Boxed Lunch Roulette

Yesterday I went to a professional event over the noon hour where every attendee got a boxed lunch.  At such events, the boxed lunches are grouped and stacked by the kind of sandwich printed on the outside, and you make your choice, take your box back to your seat, and hope for the best.

lunch_boxI say “hope for the best,” because when it comes to boxed lunches there’s a significant element of risk involved.  Sure, you can choose whether you want “roast beef” or “chicken salad” or “Italian” or “a wreck” (whatever that is), but of course the sandwich descriptions barely scratch the surface of the important information you’d like to know in deciding what to have for lunch.  At a restaurant, you’d be able to make choices about the bread to be used, find out what is put on the sandwich and add or subtract as you see fit, and pick your side dish, but in the boxed lunch scenario you’ve got none of those options.  You’ve got a mound of closed boxes in front of you, and it wouldn’t be seemly to start opening them up and pawing through the contents to determine which box is best suited to you.

Yesterday I went for the grilled chicken sandwich box. The grilled chicken came on a sub bun and — inevitably! — had lots of sliced tomato and shredded lettuce and other vegetable matter on top.  In the boxed lunch world, the prevailing assumption is that everyone will want every conceivable vegetable on their sandwich.  Call it the highest, or lowest, common denominator effect.  I despise both tomato and shredded lettuce, so I had to figure out how to remove them.  Since there was no utensil in the box, I removed the offending items by hand, which was a messy operation that created a small mound of unappetizing, limp vegetable matter in the box.  Add to that the fact that once shredded lettuce is added to a boxed sandwich it can never be fully removed because it tends to adhere to the bread and hide in cracks and crevices of the meat, and you’ve captured one aspect of boxed lunch roulette.

There’s more, of course.  With a standard boxed lunch, you get a side and a dessert.  Usually the side is a bag of potato chips or Doritos, but sometimes, if you’re lucky, it’s a small fruit bowl or edible pasta salad.  Yesterday it was barbecue-flavored potato chips, which equates to a losing spin on the wheel.  I’ve not conducted a scientific study, but I have to believe that barbecue potato chips appeal to only a tiny, tastebud-challenged segment of the American population.  Lacking the ability to appreciate delicate and nuanced food flavors and spices, this poor group must opt for chips coated in heavy, dusty, quasi-sugary artificial flavoring that stains your fingers red as you eat them.  I therefore passed on the chips and found myself wondering — if you’re making boxed lunches, why not just opt for regular potato or kettle chips, rather than pushing the envelope with something like barbecue or ranch or vinegar flavoring?  But although the side was a dud, the dessert was a positive — an oatmeal cookie that I saved and brought home to share with Kish.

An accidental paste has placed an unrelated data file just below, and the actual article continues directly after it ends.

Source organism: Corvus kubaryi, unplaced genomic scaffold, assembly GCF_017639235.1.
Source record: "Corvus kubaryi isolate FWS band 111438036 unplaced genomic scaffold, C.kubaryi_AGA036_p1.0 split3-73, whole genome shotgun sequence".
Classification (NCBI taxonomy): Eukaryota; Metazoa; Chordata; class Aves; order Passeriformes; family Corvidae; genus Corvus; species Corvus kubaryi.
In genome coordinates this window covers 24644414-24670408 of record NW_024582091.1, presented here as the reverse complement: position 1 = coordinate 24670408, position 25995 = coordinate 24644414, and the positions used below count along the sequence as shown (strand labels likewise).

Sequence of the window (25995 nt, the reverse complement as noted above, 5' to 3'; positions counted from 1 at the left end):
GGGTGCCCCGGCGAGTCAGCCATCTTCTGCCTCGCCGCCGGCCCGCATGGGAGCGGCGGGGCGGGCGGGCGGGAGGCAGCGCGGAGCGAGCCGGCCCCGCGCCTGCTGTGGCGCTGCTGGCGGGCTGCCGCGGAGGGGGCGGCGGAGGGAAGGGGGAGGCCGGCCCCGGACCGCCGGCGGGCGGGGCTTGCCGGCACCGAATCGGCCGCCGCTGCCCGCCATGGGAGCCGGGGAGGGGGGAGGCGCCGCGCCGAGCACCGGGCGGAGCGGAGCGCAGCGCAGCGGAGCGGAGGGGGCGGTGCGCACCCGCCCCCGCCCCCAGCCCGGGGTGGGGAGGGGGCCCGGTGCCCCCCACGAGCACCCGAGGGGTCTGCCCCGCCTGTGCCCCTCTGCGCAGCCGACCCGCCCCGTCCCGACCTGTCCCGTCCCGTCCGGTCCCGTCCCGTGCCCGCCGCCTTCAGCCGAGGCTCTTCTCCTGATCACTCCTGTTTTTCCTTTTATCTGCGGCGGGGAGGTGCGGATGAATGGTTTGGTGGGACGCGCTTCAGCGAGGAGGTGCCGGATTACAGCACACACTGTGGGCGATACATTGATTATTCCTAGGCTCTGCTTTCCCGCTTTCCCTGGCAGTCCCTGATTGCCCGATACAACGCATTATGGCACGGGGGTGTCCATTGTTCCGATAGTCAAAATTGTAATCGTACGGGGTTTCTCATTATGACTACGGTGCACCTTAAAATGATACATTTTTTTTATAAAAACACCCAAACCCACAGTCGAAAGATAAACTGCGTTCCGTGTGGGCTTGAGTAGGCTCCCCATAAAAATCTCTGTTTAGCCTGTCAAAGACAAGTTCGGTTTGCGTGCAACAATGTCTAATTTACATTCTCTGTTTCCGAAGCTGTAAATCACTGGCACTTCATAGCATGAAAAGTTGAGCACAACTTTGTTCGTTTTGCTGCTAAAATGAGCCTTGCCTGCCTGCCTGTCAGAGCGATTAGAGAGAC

Ultimately I got a pretty good sandwich after the vegetable removal process was completed, skipped potato chips that I shouldn’t have eaten anyway, and brought home a good cookie.  All told, I’d say I broke even in yesterday’s exercise in lunch box roulette.

Advertisements

Email Tag Lines

Lately I’ve noticed an increase in email “tag lines.”  At least, that’s what I call them.  They are the little quotes that some people have added to their email communications.  They appear at the end of every email, as part of the writer’s signature stamp.  Like “An unexamined life is not worth living. — Socrates” or “All you need is love. — John Lennon and Paul McCartney” or “When the going gets tough, the tough get going. — Knute Rockne.

quote-live-fast-die-young-leave-a-good-looking-corpse-james-dean-47-99-73Email tag lines are kind of strange (not to mention pretentious and presumptuous) when you think about it.  It’s hard to imagine that one quote, no matter what it is, could provide an appropriate coda to every different kind of email that a person might send.  “Live fast, die young, and leave a good-looking corpse. — James Dean” might go well with an email planning a trip to Las Vegas, but it doesn’t really fit with an email expressing concern about a colleague’s illness or sorrow about the death of an aged relative.  Similarly, a tag line like “The truest wisdom is a resolute determination. — Napoleon Bonaparte” seems jarring when it appears at the end of a email passing along some bad jokes.